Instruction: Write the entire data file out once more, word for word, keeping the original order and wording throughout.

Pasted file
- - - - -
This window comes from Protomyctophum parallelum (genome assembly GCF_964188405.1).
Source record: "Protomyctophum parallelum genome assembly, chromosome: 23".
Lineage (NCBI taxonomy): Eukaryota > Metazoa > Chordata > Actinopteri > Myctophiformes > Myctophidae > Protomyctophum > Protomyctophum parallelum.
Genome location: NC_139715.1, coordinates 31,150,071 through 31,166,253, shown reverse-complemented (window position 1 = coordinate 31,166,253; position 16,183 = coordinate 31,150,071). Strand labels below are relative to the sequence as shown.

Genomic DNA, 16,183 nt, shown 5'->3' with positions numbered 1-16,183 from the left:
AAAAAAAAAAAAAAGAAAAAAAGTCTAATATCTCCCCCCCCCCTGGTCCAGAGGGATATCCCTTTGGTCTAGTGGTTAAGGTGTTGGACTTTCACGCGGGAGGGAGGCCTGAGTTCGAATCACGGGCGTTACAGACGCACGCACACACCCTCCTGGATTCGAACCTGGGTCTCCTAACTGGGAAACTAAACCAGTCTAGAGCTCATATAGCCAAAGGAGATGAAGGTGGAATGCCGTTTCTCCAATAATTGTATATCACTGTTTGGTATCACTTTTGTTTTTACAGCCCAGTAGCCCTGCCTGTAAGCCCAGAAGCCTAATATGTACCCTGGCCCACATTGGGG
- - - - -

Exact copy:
This window comes from Protomyctophum parallelum (genome assembly GCF_964188405.1).
Source record: "Protomyctophum parallelum genome assembly, chromosome: 23".
Lineage (NCBI taxonomy): Eukaryota > Metazoa > Chordata > Actinopteri > Myctophiformes > Myctophidae > Protomyctophum > Protomyctophum parallelum.
Genome location: NC_139715.1, coordinates 31,150,071 through 31,166,253, shown reverse-complemented (window position 1 = coordinate 31,166,253; position 16,183 = coordinate 31,150,071). Strand labels below are relative to the sequence as shown.

Genomic DNA, 16,183 nt, shown 5'->3' with positions numbered 1-16,183 from the left:
AAAAAAAAAAAAAAGAAAAAAAGTCTAATATCTCCCCCCCCCCTGGTCCAGAGGGATATCCCTTTGGTCTAGTGGTTAAGGTGTTGGACTTTCACGCGGGAGGGAGGCCTGAGTTCGAATCACGGGCGTTACAGACGCACGCACACACCCTCCTGGATTCGAACCTGGGTCTCCTAACTGGGAAACTAAACCAGTCTAGAGCTCATATAGCCAAAGGAGATGAAGGTGGAATGCCGTTTCTCCAATAATTGTATATCACTGTTTGGTATCACTTTTGTTTTTACAGCCCAGTAGCCCTGCCTGTAAGCCCAGAAGCCTAATATGTACCCTGGCCCACATTGGGG